Anita Kushwaha grew up in Aylmer, Quebec. Her road to publication included a fulfilling career in academia, where she studied human geography at Carleton University and earned an M.A. and a Ph.D. A graduate of the Humber School for Writers creative writing program, her work has appeared in Ms. Magazine, The Globe and Mail, Quill and Quire, The 49th Shelf, Open Book, Word on the Street, and Canadian Living among others. Her first novel, Side by Side, won an Independent Publisher Book Awards’ Silver Medal for Multicultural Fiction in 2019. She is also the author of a novella, The Escape Artist. Her latest novel, Secret Lives of Mothers & Daughters, released in January 2020 by HarperCollins Canada, was named a “Books With Buzz” by Canadian Living, chosen as Word on the Street’s March Book of the Month, a Most-Anticipated Spring Fiction selection by The 49th Shelf and Savvymomdotca, and a recommended read by The Girly Book Club. She lives in Ottawa.

Author Interview

Q: What inspired you to write Secret Lives of Mothers and Daughters?

A: Secret Lives of Mothers & Daughters is a mother-daughter story told in alternating timelines. First, we meet Asha, a young woman of eighteen who is about to start university and is excited about the future, when her parents reveal to her a long-kept family secret – that she is adopted, her birth mother died shortly after she was born, and her father was unable to raise her on his own. Her birth mother leaves behind a letter for Asha that raises more questions than it answers. This thrusts Asha on a fraught journey of self-discovery as she confronts the big questions: Who am I? What happened to my birth parents? Why didn’t they keep me? Am I loveable? Can I ever trust my parents again? Asha discovers that the answers to her questions are far more complicated than she could have imagined.

Next, we have Mala, a bright young scholar who is returning to her doctoral studies after being on leave following the sudden and tragic death of her father. Her plans are interrupted when her mother, who is increasingly worried about securing her future in the wake of her father’s death, asks something of Mala that places her in a difficult position. From that point onward, Mala feels torn between duty and desire, struggling to meet her mother’s expectations while also being true to herself.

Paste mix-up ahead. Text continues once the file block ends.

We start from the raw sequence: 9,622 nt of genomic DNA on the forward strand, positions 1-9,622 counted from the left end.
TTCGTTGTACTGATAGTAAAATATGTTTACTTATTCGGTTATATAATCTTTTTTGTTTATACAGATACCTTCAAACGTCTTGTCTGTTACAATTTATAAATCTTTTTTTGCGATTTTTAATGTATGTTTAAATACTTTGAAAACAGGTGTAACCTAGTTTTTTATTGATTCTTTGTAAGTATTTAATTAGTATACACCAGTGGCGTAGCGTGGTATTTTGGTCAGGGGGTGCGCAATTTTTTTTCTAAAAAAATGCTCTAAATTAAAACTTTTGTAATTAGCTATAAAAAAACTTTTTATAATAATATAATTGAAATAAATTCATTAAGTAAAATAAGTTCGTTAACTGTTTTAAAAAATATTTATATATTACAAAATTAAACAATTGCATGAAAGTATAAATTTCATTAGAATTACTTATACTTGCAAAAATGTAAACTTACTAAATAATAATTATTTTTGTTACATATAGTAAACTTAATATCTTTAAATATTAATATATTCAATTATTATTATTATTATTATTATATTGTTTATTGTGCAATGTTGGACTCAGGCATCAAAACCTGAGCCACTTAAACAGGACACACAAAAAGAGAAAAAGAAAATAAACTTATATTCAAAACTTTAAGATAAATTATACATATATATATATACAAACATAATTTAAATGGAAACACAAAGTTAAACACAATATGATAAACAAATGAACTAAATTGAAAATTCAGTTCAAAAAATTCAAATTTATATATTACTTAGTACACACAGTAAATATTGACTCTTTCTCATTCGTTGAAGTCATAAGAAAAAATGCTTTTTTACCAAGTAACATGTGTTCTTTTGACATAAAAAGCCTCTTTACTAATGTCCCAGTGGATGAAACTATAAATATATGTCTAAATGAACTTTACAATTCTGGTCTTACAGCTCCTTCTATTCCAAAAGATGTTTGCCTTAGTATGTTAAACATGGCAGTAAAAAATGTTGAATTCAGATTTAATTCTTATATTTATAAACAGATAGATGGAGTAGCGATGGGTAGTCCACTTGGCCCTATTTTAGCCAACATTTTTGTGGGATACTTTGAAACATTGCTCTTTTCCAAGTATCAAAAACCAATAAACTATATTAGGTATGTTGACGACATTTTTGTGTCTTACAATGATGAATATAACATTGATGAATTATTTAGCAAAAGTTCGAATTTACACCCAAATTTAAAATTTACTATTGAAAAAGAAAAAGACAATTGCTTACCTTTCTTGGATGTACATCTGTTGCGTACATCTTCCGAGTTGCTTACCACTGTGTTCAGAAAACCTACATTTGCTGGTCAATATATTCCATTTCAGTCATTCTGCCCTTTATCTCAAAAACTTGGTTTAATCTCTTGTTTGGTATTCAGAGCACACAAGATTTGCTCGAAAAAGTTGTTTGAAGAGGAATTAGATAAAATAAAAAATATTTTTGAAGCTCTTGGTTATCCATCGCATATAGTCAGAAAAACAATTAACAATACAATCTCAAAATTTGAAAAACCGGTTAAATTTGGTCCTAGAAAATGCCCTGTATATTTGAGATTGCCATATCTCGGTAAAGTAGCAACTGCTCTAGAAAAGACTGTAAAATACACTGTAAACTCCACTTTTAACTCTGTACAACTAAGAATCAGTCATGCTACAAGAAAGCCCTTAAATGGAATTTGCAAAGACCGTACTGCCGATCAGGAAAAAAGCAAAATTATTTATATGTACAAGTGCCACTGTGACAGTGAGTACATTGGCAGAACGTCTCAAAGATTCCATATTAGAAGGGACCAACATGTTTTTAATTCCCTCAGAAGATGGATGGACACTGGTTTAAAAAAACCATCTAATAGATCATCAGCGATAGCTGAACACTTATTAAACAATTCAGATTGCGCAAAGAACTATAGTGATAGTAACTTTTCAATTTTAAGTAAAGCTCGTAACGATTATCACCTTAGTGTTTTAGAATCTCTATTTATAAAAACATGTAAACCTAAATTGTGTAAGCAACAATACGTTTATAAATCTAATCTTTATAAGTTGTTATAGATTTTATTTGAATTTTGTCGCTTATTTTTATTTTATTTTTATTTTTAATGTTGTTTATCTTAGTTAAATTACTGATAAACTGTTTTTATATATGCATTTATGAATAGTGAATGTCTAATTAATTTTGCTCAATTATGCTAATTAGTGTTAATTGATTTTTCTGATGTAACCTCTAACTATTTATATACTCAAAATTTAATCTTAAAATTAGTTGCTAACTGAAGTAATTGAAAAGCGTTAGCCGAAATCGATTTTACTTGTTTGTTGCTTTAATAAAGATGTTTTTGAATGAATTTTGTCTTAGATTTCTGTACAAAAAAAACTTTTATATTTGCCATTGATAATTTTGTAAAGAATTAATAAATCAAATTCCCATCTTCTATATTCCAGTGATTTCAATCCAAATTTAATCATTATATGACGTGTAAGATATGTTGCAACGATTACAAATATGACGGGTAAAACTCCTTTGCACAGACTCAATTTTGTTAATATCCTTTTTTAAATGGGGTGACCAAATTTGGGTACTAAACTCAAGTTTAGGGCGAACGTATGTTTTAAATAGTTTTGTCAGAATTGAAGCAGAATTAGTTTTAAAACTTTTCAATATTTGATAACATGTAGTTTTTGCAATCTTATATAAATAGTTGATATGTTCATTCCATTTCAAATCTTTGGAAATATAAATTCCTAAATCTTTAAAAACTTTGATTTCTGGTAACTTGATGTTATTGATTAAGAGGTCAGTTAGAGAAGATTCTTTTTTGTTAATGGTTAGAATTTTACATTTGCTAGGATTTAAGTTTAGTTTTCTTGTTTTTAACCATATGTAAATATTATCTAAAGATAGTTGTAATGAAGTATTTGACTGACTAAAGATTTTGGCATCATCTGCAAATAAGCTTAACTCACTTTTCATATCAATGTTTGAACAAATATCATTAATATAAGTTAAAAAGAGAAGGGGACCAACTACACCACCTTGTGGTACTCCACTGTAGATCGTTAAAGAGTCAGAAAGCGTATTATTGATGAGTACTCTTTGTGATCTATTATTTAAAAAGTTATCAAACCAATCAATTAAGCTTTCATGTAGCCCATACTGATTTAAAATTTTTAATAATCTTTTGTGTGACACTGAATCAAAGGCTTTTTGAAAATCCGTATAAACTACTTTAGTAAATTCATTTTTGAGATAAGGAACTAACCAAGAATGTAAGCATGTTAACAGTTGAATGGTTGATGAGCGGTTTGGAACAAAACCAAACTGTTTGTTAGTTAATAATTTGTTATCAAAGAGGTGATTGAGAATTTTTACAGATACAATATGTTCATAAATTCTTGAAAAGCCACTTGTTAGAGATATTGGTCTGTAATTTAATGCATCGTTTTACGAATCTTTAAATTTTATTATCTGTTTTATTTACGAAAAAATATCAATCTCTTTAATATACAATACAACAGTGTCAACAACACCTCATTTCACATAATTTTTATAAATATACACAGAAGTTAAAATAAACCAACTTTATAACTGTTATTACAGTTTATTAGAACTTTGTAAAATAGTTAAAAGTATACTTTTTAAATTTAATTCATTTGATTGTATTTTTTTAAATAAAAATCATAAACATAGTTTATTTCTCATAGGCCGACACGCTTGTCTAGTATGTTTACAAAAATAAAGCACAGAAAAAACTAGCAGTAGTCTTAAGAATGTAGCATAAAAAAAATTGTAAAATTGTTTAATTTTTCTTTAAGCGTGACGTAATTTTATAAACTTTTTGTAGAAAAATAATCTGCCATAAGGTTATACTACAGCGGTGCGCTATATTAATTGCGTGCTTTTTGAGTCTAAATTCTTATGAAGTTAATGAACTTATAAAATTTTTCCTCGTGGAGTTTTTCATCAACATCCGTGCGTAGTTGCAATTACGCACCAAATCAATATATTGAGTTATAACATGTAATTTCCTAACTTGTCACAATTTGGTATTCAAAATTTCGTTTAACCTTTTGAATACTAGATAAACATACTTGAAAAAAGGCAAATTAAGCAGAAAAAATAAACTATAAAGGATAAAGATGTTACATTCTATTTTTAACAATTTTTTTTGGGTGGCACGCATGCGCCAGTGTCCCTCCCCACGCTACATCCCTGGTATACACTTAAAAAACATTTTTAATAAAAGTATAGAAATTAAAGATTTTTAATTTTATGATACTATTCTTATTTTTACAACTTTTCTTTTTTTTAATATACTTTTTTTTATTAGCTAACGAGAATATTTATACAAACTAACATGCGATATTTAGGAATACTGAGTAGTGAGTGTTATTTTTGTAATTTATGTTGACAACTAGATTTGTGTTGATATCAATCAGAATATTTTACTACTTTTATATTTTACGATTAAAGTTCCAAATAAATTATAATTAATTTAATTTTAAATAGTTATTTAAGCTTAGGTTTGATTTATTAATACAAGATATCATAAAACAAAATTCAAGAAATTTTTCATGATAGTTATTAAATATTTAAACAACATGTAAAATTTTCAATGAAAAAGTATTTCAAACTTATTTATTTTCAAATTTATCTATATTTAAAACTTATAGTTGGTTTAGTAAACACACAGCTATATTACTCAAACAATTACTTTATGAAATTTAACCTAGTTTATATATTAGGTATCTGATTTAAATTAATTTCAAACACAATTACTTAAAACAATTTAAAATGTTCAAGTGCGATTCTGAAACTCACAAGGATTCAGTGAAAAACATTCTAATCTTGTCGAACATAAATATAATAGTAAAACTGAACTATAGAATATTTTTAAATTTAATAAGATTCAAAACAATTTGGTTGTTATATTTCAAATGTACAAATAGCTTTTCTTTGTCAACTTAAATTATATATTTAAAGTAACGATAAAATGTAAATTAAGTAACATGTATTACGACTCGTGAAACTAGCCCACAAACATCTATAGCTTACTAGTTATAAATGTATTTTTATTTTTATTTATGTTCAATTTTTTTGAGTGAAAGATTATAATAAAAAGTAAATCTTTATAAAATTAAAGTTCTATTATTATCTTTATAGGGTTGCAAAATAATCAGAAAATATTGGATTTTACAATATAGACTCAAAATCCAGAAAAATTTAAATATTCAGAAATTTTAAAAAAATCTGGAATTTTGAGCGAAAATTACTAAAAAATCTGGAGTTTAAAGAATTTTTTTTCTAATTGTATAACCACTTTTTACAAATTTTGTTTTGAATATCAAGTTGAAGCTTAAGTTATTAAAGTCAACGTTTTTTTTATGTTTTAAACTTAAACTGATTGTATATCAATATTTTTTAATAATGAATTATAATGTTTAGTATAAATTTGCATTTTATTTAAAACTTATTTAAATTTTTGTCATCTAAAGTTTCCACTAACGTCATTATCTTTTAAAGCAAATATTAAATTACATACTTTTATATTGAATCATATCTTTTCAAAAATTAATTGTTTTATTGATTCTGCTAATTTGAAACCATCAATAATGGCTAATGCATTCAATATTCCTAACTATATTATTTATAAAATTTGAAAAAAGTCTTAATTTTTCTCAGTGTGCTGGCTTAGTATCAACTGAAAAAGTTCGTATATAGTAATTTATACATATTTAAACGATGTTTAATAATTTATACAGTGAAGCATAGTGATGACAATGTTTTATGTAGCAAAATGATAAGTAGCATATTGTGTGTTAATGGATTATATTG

As the story unfolds, we see how these two timelines intertwine. More broadly, the book is about the ties that bind mothers and daughters together, and the secrets that tear them apart, and the particular social and cultural pressures faced by the South Asian characters in the novel. 

In terms of inspiration, I knew I would write a book having to do with arranged marriage someday because growing up in a small town, it was one of the characteristics that distinguished the origins of my family from that of those around me, and was often misunderstood, which at times became a source of shame for me and made me feel like our family was somehow less authentic than those around us. In writing the book, I wanted to explore the idea that all relationships, regardless of their origins, are arrangements of one sort or another, with their own particular advantages and disadvantages, freedoms and constraints.

The other themes that I wanted to explore in the book are those that seem to make their way into my writing—immigrant experiences, intergenerational conflict, the consequences of silence, identity, belonging, and mental health examined through a cultural lens.

I also knew I’d write a tragic love story someday, and wanted to give a nod to my love of Victorian novels, especially the works of the Brontes, hence the influence of Jane Eyre in the book, which also speaks to another subtle theme, that is, the ability of fiction to connect people through time.

Q: Did you have to do any particular research for this book?